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Anna Sheffer
December 06, 2018 1:18 pm

In November, Education Secretary Betsy DeVos proposed several changes to the Title IX guidelines that govern how colleges handle sexual misconduct claims. These suggested rules would add protections for accused students, while narrowing the definition of sexual harassment and making it more difficult for victims to report assault. But thankfully, there are things you can do to protest these changes to Title IX.

You can leave a comment on DeVos’s proposed policy changes on the Department of Education website until January 28th, 2019. If you’re not sure what to say or need further guidance, It’s On Us has created a handy guide for turning your thoughts into feedback. And Hands Off IX, a partnership between advocacy organization End Rape on Campus and the student-led group Know Your IX, has a template for making sure that every word of your comment counts. According to the Federal Register, government agencies don’t count the number of comments in favor of a new law against the number of comments opposing it. But leaving your thoughts is still useful because, as the Federal Register notes, new data, arguments, and criticisms can cause an agency to rethink its policies.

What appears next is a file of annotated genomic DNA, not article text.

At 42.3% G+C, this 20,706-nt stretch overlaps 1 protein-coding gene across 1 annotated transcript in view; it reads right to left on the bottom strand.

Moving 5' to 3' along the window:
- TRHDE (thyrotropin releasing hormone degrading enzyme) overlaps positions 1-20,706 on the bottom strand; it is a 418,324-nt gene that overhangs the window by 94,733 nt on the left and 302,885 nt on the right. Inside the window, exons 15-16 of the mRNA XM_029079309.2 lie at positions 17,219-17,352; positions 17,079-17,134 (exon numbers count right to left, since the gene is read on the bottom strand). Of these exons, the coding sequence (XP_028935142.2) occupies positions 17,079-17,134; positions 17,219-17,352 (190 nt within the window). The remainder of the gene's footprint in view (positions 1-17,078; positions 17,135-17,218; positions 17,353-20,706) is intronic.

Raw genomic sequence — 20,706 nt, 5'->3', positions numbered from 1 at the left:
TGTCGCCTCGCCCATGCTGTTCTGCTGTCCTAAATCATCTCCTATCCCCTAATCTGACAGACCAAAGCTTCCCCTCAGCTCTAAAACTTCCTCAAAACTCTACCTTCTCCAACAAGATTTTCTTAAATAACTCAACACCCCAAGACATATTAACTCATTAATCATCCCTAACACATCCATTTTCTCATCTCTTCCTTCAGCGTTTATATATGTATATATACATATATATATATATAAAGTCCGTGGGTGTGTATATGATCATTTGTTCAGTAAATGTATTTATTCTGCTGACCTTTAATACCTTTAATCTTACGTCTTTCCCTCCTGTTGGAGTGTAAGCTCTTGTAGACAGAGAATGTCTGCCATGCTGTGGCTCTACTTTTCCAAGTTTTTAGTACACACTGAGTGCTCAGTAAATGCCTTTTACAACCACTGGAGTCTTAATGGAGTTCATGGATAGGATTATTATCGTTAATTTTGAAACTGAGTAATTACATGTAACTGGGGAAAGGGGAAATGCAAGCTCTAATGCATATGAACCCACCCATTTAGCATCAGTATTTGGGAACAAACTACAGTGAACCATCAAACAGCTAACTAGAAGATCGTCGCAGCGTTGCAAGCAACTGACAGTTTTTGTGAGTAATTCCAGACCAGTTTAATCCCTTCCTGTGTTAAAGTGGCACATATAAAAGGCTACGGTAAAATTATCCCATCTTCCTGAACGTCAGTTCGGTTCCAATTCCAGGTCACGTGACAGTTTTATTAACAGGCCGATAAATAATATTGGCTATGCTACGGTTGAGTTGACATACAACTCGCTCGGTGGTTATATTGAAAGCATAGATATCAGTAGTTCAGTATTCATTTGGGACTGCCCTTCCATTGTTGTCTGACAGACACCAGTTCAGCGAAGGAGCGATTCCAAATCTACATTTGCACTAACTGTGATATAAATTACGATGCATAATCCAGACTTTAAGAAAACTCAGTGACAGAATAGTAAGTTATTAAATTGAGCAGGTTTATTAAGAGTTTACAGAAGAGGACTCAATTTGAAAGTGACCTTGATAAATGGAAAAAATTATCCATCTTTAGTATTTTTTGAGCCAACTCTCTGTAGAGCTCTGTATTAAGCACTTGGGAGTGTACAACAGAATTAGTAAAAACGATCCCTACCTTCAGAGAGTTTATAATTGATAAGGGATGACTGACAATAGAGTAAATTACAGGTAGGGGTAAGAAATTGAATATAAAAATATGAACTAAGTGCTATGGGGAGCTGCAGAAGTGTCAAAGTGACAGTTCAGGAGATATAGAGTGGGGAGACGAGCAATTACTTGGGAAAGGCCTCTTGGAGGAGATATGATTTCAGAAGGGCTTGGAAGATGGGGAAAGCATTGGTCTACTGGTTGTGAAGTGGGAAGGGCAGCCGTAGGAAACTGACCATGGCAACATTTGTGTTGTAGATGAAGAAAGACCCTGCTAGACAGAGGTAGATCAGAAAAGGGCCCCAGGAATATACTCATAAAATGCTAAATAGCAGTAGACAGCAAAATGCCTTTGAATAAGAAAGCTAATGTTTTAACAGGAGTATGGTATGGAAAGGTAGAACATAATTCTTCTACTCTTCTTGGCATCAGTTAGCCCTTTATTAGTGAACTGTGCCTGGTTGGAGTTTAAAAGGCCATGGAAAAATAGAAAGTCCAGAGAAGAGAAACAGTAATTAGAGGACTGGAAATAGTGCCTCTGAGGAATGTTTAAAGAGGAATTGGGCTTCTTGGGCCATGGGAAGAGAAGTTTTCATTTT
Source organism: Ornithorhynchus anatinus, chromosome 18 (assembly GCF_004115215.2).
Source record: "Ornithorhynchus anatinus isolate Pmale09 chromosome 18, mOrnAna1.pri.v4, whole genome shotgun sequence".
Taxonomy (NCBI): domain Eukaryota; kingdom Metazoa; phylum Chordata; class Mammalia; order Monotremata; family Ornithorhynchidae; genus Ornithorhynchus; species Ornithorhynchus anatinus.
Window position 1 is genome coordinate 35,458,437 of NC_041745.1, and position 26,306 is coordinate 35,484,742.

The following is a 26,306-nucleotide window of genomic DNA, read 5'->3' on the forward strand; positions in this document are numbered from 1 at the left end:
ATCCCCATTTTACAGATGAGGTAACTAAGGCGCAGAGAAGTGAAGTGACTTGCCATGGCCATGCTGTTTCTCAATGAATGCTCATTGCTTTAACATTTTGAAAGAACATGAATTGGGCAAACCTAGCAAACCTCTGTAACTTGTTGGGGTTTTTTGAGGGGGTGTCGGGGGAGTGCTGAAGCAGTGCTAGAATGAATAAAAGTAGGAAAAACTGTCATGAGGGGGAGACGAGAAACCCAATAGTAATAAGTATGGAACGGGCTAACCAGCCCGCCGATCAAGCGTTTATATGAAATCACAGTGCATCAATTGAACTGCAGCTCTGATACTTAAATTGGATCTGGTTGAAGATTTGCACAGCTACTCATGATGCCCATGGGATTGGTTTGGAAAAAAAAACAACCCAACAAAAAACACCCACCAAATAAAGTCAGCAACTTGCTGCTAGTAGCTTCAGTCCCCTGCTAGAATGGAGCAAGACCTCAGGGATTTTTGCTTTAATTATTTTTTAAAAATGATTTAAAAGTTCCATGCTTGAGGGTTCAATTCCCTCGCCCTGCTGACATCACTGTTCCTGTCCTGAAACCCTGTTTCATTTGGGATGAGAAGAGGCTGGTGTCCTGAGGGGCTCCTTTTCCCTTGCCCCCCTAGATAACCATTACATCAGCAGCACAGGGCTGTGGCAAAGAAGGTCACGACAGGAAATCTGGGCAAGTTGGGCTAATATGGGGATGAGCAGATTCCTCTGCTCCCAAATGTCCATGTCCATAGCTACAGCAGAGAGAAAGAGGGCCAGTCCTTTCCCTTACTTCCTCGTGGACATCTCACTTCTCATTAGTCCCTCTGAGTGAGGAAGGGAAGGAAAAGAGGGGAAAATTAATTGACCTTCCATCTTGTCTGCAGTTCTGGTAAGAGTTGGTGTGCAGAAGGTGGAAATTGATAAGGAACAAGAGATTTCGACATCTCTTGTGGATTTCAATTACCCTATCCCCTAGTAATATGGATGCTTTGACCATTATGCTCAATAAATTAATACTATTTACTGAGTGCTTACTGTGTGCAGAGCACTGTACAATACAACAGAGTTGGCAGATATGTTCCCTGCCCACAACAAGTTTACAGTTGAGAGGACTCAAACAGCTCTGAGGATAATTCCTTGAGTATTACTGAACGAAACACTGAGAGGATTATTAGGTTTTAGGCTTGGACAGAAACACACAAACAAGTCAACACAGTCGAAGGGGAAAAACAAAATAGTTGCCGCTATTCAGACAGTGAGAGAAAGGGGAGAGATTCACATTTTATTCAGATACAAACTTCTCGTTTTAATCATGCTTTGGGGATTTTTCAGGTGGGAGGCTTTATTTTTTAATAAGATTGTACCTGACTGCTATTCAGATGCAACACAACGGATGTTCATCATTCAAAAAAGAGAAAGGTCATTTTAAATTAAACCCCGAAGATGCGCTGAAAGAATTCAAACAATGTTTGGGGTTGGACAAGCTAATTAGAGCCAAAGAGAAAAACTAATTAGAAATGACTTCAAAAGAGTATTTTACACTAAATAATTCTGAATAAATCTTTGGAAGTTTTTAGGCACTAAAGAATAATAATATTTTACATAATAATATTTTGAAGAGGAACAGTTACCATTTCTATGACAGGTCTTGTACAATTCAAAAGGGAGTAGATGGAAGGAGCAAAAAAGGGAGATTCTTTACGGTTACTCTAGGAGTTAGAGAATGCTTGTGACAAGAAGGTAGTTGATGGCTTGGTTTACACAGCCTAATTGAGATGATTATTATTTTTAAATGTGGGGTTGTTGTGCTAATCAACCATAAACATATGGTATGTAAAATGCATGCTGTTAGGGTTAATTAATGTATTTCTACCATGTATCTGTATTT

It’s On Us also released a Dr. Seuss-inspired video about the policy and how to comment, narrated by Alyssa Milano.

Commenting isn’t the only step you can take to oppose the Title IX changes. You can sign an open letter to the Department of Education, which was originally drafted by a group of Harvard community members called Our Harvard Can Do Better. And if you’re interested in hosting an action, you can email Know Your IX directly to learn how.

According to RAINN, 11.2% of all college students experience rape or sexual assault through the use of force, violence, or incapacitation. Meanwhile, the National Sexual Violence Resource Center notes that only 2-10% of sexual misconduct allegations are false, while 63% go unreported. In light of the evidence, we know it’s important to empower survivors; DeVos’s proposed amendments to Title IX do the exact opposite.

Be sure to let DeVos know what you think of her new rules while you still can.

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